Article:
Raining every day, riding into the mountains, and having the temperature drop to the 40s when it was the middle of June just blew me away. We ended one day near the summit of a pass about 20 miles behind schedule and stopped because my legs were dead and it was pouring rain. The next morning, it was still raining, and it was even colder. And then we have the 20 miles that we need to make up from yesterday hanging over my head. That was the worst.

When I made the route, I was smart enough to take the Colorado Rockies into account, so I only had to average 60 miles a day to get to Denver from Phoenix. So that was actually my favorite part of the whole ride. It was beautiful, I had no pressure when climbing, and we got some great weather. But I never even thought about the Appalachians in upstate New York (I thought Appalachia ended in Pennsylvania), and I didn't know that the Rockies went up into Montana and into Canada. I didn't think about the Cascades, I didn't think about the Ozarks, and I didn't even know about the Ouachita Mountains until I climbed them.

Desert riding was not as bad as I had feared either. From Anaheim to Phoenix, we actually got rained on a little bit. We were in the desert, but you could see a lot of dirt had been carried onto the road from a recent rainstorm, so it was actually pretty humid while we were in that desert. Where there is a desert, there are mountains nearby. So crossing deserts could be pretty hilly. But the desert gave me some of the most beautiful views when the sun began sinking. All the colors came out.

I was drinking more than 2 gallons of water a day in Arizona, and would only go about 20 miles at a time before re-filling the water because the water would get really hot.

What tips would you give someone bicycling to a game anywhere?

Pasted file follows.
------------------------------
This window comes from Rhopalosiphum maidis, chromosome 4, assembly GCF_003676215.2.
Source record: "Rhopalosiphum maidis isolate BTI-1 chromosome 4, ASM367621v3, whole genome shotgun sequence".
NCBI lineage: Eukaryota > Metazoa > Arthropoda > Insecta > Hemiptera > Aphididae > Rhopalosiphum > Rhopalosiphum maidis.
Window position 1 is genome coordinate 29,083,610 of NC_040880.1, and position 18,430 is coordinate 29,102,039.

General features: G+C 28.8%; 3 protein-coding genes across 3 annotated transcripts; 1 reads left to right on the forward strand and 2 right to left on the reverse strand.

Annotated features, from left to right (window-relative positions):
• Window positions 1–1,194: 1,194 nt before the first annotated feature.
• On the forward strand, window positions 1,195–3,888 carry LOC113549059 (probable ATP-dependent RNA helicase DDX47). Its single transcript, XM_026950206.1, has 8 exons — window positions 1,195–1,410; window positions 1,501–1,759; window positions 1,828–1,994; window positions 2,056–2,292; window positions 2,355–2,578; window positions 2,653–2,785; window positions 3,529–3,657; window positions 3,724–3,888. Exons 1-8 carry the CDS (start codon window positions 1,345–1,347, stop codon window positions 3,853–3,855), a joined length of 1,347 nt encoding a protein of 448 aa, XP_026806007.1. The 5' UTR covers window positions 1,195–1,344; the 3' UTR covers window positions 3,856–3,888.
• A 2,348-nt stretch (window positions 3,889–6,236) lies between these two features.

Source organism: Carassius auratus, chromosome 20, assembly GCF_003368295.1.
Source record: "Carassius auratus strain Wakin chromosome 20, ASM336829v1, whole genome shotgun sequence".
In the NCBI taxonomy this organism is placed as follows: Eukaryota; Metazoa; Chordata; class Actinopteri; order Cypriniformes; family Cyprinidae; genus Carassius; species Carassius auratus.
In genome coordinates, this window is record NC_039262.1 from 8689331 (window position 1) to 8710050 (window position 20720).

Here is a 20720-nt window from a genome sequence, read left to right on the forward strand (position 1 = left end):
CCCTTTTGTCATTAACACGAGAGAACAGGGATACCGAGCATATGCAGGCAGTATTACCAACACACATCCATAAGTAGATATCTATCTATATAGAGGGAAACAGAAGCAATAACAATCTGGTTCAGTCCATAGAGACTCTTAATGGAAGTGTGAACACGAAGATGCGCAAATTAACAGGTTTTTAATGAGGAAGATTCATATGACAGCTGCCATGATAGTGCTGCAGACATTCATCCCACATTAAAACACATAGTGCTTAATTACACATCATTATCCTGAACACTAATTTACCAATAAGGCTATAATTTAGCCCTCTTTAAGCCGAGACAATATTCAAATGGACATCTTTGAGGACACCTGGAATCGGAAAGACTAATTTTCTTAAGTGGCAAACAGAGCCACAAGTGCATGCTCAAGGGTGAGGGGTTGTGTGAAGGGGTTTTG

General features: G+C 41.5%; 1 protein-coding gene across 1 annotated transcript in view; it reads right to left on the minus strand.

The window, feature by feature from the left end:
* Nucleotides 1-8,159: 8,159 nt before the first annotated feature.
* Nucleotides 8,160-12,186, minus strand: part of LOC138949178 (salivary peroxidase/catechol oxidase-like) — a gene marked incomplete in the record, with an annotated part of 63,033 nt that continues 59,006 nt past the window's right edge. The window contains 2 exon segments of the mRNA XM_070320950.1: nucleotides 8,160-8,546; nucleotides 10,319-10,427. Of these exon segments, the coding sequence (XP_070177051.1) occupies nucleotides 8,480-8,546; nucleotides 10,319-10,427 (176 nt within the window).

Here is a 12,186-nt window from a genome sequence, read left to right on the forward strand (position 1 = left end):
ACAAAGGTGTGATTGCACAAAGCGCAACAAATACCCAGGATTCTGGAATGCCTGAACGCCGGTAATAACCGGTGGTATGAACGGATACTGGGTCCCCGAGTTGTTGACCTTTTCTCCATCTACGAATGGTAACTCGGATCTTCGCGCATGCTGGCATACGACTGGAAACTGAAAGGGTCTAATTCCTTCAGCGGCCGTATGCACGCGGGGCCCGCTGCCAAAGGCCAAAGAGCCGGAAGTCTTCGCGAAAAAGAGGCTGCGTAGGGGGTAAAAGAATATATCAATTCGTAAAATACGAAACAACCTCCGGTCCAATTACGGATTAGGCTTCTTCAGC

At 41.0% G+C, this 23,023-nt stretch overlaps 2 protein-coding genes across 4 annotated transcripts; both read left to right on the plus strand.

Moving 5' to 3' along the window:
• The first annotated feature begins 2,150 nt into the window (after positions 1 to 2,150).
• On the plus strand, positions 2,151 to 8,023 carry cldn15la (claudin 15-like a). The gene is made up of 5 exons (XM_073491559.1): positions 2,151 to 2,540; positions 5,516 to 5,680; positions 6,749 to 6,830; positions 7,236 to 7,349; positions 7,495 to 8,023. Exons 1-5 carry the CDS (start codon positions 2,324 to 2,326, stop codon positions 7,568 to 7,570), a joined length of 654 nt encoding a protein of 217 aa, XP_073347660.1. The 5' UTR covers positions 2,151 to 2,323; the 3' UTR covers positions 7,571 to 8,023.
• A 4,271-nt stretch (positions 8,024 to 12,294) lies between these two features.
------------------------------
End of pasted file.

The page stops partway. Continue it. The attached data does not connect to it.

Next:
If you're biking to a game, don't indulge too much while there if you have to ride out at the end of the game. Try to find some trails because most ballparks are located in the downtowns of the biggest cities in America. But a lot of cities have added a lot of bike paths in the past 10 years. A lot of times, I would know that I was getting close to the ballpark when bike lanes materialized under my wheel.

On my trip, we were trying to cut down the miles as much as I could, so I usually did not get on trails, but a lot of major cities have at least one trail that can get you into the city. Just google map it, and then maybe scope it out with a car drive or street view.

What was the highlight of your trip? And what is your favorite ballpark?

I think the highlight came from all of the supporters, especially the kids, that came to the games. There were quite a few kids that had never met anybody else with a cochlear implant. And they would come to a game and meet a few dozen folks with implants and it would lead to some of them who felt different to feel more comfortable.

The best ballpark is the home ballpark, I think. Root root root for the home team. My favorite ballpark is in Baltimore, it is almost a second home to me. There is no place like home. I have great memories there, especially the 2012 ALDS.

Do you plan on doing this again?

I am making plans to return to Florida to complete the ride. I might coincide that with some spring training games, as I have never been to spring training. I'm hoping to turn it into a big fundraiser, and do the final 180 miles in 3 days with multiple cyclists. Not sure about riding the same schedule again, but would be interested in doing some more cross-country bike rides. I don't want to do a long ride with such a strict schedule again though. 175 days, 10,666 miles, and to top it off there were thirty "you have to be here on a specific date or else" stop. I'd like the freedom to sit out a rainy day.

My thanks to Jacob Landis for answering my questions. Be sure to check out Jacob's Ride.

Tags: all ballparks  bicycling